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Conserved Class of Queen Pheromones Stops Social Insect Workers from Reproducing

Science  17 Jan 2014:
Vol. 343, Issue 6168, pp. 287-290
DOI: 10.1126/science.1244899

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  1. Fig. 1 Queen pheromone bioassays.

    The results demonstrate that long-chain cuticular hydrocarbons act as a conserved class of sterility-inducing queen pheromones in three independently evolved social insect lineages, represented by the wasp V. vulgaris (A), the bumblebee B. terrestris (B), and the ant C. iberica (C). Treatment of queenless worker groups with the linear alkanes n-C27 and n-C29 and the methyl alkane 3-MeC29 caused a two- to sevenfold reduction in the odds of workers having fully developed ovaries in the common wasp and the Iberian ant (bar charts, red bars) relative to a pentane-treated control (left, stacked bar charts) (significance levels based on binomial mixed models: *P < 0.05, **P < 0.01, and ***P < 0.001; see table S2 for detailed statistics). Furthermore, the probability of workers having regressed ovaries (blue bars) was increased ~two- to four-fold by treating colonies with n-C27, n-C28, n-C29, and 3-MeC29 in the common wasp, n-C25 in the bumblebee, and n-C27 and 3-MeC29 in the Iberian ant. Decreased worker ovary development mimicked the effect of the presence of a live queen, as did the increased worker ovary regression observed in the bumblebee (table S2). By contrast, none of four queen-specific esters tested (E1 to E4: eicosyl, docosyl, tetracosyl, and hexacosyl oleate) significantly influenced worker ovary development in the bumblebee. Colony size and the number of males present were included in the model whenever they had a significant effect (table S2).

  2. Fig. 2 The evolutionary history of queen and fertility signals across major clades of social hymenopteran insects.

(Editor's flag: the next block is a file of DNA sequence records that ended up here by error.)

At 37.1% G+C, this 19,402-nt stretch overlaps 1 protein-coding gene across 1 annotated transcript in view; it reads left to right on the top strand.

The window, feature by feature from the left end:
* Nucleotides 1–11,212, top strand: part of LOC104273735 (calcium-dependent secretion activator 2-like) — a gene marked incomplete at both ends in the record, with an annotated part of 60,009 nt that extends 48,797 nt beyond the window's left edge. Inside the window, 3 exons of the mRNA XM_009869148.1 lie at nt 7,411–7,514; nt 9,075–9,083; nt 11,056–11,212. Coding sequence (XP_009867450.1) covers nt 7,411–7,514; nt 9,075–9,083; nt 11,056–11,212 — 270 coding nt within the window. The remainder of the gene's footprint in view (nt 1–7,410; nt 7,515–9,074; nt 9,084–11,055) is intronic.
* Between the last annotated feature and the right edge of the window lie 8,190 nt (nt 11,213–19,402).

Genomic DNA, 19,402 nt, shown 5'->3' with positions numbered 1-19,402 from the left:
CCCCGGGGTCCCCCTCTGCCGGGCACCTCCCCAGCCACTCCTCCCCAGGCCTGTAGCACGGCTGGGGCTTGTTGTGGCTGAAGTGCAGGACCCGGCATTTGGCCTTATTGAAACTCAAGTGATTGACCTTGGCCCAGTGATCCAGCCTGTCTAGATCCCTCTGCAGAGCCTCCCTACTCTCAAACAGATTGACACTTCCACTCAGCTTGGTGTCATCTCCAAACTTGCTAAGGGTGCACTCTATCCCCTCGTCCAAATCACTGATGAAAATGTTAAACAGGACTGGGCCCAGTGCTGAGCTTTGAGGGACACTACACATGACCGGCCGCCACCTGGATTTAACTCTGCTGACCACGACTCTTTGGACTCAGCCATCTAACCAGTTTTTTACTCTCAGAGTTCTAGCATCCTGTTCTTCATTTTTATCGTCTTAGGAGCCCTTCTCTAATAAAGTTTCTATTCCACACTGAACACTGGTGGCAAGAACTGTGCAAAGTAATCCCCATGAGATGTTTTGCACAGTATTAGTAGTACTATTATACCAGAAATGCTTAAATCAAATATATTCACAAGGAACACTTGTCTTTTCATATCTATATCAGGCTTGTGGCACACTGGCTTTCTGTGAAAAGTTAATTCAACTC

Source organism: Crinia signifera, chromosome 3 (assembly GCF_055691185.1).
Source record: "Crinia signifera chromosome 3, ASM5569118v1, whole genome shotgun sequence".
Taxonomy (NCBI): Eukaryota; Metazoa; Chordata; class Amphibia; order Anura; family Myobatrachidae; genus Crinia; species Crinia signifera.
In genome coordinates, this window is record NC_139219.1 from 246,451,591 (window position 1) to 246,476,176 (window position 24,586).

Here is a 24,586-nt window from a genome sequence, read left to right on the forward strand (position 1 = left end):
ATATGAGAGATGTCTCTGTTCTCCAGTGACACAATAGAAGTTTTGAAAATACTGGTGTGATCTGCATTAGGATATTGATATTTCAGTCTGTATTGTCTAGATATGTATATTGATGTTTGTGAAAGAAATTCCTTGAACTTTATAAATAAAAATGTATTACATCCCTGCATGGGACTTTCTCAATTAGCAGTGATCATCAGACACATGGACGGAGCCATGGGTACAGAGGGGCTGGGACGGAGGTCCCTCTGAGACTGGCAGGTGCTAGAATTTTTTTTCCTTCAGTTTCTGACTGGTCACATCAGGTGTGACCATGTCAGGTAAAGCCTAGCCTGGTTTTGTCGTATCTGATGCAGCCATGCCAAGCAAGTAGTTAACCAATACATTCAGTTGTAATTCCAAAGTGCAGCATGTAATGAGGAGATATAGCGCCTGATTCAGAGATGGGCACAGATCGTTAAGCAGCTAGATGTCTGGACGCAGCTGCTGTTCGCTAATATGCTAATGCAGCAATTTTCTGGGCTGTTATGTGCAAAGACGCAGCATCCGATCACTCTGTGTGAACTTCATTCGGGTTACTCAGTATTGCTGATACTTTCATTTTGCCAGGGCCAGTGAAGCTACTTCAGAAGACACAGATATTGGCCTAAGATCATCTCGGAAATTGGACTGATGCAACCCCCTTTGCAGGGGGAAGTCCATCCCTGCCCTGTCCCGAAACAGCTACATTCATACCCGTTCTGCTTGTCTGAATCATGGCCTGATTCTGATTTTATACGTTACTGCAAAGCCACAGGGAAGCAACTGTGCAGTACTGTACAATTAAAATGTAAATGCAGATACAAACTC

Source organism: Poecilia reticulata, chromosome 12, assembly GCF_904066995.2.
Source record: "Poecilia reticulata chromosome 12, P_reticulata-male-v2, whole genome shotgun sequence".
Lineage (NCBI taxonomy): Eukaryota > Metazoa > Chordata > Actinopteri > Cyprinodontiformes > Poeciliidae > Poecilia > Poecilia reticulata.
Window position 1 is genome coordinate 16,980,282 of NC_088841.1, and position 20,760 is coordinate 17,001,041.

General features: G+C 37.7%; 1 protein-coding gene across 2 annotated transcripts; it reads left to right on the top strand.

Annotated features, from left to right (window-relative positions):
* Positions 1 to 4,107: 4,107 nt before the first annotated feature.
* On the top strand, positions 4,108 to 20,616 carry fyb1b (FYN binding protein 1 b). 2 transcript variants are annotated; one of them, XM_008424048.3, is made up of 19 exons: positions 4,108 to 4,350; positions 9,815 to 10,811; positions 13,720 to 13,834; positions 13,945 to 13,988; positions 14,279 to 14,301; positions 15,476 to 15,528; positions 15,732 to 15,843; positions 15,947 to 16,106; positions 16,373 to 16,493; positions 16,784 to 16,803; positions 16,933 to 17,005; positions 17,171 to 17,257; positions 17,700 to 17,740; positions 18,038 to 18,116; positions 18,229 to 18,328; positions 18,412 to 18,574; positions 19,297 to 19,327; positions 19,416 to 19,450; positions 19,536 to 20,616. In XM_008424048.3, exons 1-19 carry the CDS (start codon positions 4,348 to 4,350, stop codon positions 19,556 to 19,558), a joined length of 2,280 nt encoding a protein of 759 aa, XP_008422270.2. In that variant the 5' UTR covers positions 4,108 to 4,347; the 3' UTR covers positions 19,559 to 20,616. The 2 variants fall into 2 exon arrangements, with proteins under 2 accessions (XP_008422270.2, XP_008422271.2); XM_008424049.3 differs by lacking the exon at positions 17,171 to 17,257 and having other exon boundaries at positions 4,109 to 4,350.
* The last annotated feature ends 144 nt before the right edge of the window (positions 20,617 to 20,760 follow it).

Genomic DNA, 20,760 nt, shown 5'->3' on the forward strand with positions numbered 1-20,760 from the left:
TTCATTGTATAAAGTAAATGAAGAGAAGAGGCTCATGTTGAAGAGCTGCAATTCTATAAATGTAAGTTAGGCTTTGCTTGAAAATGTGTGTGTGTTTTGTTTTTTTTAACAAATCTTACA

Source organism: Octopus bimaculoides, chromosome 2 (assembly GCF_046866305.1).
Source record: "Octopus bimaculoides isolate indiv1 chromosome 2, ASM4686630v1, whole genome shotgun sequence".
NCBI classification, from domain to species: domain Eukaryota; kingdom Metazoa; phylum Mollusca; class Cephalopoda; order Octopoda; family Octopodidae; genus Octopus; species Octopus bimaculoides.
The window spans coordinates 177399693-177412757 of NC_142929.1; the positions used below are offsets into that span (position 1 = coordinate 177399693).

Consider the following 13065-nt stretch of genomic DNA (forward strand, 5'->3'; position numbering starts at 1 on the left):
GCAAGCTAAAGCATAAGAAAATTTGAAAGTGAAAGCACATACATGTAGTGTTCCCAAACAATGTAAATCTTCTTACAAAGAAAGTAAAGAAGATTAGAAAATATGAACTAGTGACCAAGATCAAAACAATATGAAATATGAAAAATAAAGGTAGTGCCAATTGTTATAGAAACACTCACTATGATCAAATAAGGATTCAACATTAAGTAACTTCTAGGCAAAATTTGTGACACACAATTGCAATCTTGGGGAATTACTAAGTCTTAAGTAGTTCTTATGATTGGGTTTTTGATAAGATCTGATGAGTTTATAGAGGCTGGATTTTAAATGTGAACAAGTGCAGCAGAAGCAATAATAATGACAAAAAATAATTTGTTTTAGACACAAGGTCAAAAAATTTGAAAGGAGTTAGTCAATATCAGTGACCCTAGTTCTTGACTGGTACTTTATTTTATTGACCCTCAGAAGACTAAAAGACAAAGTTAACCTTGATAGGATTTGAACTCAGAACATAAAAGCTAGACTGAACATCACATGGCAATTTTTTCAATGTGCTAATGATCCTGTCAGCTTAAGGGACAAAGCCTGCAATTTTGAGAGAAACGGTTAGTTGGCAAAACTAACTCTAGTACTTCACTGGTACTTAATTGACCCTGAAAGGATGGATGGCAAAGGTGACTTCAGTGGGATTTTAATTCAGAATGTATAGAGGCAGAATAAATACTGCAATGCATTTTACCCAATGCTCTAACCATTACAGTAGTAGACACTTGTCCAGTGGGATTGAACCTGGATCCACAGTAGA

Each alternately shaded clade indicates an independent origin of eusociality (12). The pie charts show the likelihoods of different compound classes being used as queen or fertility signals as inferred from a maximum likelihood ancestral state reconstruction under a single-rate evolutionary model. Saturated hydrocarbons (linear and methyl-branched alkanes) receive very high support for being used as conserved queen or fertility signals across several independent origins of eusociality (red pie charts, see likelihood values in table S5; branches with likelihood of >50% are highlighted in red). By contrast, the use of other compound classes, such as the keto acid (E)-9-oxo-2-decenoic acid (2) (dark green) and the esters ethyl palmitate and methyl linoleate (19) in A. mellifera honeybees (yellow) or the alkene (Z)-9-nonacosene in Odontomachus ants (9) (blue), appear to be either derived or highly taxon-specific (pie charts of maximum likelihood reconstructions of particular compound classes are shown when likelihood values are >50%). Data are based either on the overrepresentation of particular compound classes on queens relative to workers or on direct experimental evidence for specific pheromones being used to suppress worker reproduction (solid highlights indicate direct physiological inhibition; open boxes indicate aggression-mediated inhibition) (table S3). Species tested in the present study are marked with arrows. The main active compounds are shown in the insets (A) V. vulgaris and (D) C. iberica: a = heptacosane, b = nonacosane, c = 3-methylnonacosane. (B) A. mellifera: d = (E)-9-oxo-2-decenoic acid, e = ethyl palmitate, f = (E)-β-ocimene, g = methyl linoleate. (C) B. terrestris: h = pentacosane. (E) L. flavus and (F) L. niger: i = 3-methylhentriacontane.